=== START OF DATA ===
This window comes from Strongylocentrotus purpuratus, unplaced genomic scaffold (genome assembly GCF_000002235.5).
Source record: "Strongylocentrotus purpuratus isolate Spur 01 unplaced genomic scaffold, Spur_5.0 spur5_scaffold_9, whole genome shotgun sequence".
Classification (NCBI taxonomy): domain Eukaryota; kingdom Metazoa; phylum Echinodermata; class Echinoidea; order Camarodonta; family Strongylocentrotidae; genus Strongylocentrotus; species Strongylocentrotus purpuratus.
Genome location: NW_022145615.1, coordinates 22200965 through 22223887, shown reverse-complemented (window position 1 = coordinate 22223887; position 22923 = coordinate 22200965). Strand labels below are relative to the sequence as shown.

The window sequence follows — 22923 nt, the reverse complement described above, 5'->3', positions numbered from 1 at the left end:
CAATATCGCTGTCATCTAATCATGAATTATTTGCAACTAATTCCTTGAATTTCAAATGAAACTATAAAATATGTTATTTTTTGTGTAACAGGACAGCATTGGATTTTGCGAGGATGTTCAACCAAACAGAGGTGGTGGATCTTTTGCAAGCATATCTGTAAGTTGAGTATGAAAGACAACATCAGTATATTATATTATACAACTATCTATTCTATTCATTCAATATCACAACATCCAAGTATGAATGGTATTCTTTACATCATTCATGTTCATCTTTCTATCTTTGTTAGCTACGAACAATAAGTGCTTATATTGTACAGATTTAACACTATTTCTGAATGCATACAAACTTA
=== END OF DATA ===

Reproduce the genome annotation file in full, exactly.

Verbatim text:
This window comes from Strongylocentrotus purpuratus, unplaced genomic scaffold (genome assembly GCF_000002235.5).
Source record: "Strongylocentrotus purpuratus isolate Spur 01 unplaced genomic scaffold, Spur_5.0 spur5_scaffold_9, whole genome shotgun sequence".
Classification (NCBI taxonomy): domain Eukaryota; kingdom Metazoa; phylum Echinodermata; class Echinoidea; order Camarodonta; family Strongylocentrotidae; genus Strongylocentrotus; species Strongylocentrotus purpuratus.
Genome location: NW_022145615.1, coordinates 22200965 through 22223887, shown reverse-complemented (window position 1 = coordinate 22223887; position 22923 = coordinate 22200965). Strand labels below are relative to the sequence as shown.

The window sequence follows — 22923 nt, the reverse complement described above, 5'->3', positions numbered from 1 at the left end:
CAATATCGCTGTCATCTAATCATGAATTATTTGCAACTAATTCCTTGAATTTCAAATGAAACTATAAAATATGTTATTTTTTGTGTAACAGGACAGCATTGGATTTTGCGAGGATGTTCAACCAAACAGAGGTGGTGGATCTTTTGCAAGCATATCTGTAAGTTGAGTATGAAAGACAACATCAGTATATTATATTATACAACTATCTATTCTATTCATTCAATATCACAACATCCAAGTATGAATGGTATTCTTTACATCATTCATGTTCATCTTTCTATCTTTGTTAGCTACGAACAATAAGTGCTTATATTGTACAGATTTAACACTATTTCTGAATGCATACAAACTTA